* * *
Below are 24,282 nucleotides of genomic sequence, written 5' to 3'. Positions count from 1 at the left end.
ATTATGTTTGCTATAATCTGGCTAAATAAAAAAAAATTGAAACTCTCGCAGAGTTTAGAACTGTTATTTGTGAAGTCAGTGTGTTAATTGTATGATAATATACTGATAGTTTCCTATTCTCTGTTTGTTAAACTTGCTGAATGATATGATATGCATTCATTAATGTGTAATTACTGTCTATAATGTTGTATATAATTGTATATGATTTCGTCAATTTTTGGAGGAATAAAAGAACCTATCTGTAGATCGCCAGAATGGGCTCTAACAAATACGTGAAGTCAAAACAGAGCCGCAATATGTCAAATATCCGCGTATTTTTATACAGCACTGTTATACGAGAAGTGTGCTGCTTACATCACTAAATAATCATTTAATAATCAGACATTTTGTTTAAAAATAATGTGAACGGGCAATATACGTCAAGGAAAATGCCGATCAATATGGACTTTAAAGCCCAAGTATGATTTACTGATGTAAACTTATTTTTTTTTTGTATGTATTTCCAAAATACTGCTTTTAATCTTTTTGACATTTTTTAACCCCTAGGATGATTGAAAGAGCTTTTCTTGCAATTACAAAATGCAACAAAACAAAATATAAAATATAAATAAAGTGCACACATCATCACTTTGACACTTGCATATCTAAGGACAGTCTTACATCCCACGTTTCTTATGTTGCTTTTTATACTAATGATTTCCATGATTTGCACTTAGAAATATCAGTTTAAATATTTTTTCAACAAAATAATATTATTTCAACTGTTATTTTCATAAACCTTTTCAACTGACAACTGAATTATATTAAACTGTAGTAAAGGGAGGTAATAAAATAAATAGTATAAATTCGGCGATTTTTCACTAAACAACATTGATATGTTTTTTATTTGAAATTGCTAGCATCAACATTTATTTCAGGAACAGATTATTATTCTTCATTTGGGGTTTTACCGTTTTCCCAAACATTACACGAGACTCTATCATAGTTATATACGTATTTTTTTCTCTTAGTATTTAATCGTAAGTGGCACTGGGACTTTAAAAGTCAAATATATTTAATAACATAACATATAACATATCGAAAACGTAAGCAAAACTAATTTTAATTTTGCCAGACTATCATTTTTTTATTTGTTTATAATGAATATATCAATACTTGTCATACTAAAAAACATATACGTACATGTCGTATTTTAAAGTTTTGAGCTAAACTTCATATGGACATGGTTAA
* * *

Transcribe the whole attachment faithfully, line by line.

Below are 24,282 nucleotides of genomic sequence, written 5' to 3'. Positions count from 1 at the left end.
ATTATGTTTGCTATAATCTGGCTAAATAAAAAAAAATTGAAACTCTCGCAGAGTTTAGAACTGTTATTTGTGAAGTCAGTGTGTTAATTGTATGATAATATACTGATAGTTTCCTATTCTCTGTTTGTTAAACTTGCTGAATGATATGATATGCATTCATTAATGTGTAATTACTGTCTATAATGTTGTATATAATTGTATATGATTTCGTCAATTTTTGGAGGAATAAAAGAACCTATCTGTAGATCGCCAGAATGGGCTCTAACAAATACGTGAAGTCAAAACAGAGCCGCAATATGTCAAATATCCGCGTATTTTTATACAGCACTGTTATACGAGAAGTGTGCTGCTTACATCACTAAATAATCATTTAATAATCAGACATTTTGTTTAAAAATAATGTGAACGGGCAATATACGTCAAGGAAAATGCCGATCAATATGGACTTTAAAGCCCAAGTATGATTTACTGATGTAAACTTATTTTTTTTTTGTATGTATTTCCAAAATACTGCTTTTAATCTTTTTGACATTTTTTAACCCCTAGGATGATTGAAAGAGCTTTTCTTGCAATTACAAAATGCAACAAAACAAAATATAAAATATAAATAAAGTGCACACATCATCACTTTGACACTTGCATATCTAAGGACAGTCTTACATCCCACGTTTCTTATGTTGCTTTTTATACTAATGATTTCCATGATTTGCACTTAGAAATATCAGTTTAAATATTTTTTCAACAAAATAATATTATTTCAACTGTTATTTTCATAAACCTTTTCAACTGACAACTGAATTATATTAAACTGTAGTAAAGGGAGGTAATAAAATAAATAGTATAAATTCGGCGATTTTTCACTAAACAACATTGATATGTTTTTTATTTGAAATTGCTAGCATCAACATTTATTTCAGGAACAGATTATTATTCTTCATTTGGGGTTTTACCGTTTTCCCAAACATTACACGAGACTCTATCATAGTTATATACGTATTTTTTTCTCTTAGTATTTAATCGTAAGTGGCACTGGGACTTTAAAAGTCAAATATATTTAATAACATAACATATAACATATCGAAAACGTAAGCAAAACTAATTTTAATTTTGCCAGACTATCATTTTTTTATTTGTTTATAATGAATATATCAATACTTGTCATACTAAAAAACATATACGTACATGTCGTATTTTAAAGTTTTGAGCTAAACTTCATATGGACATGGTTAA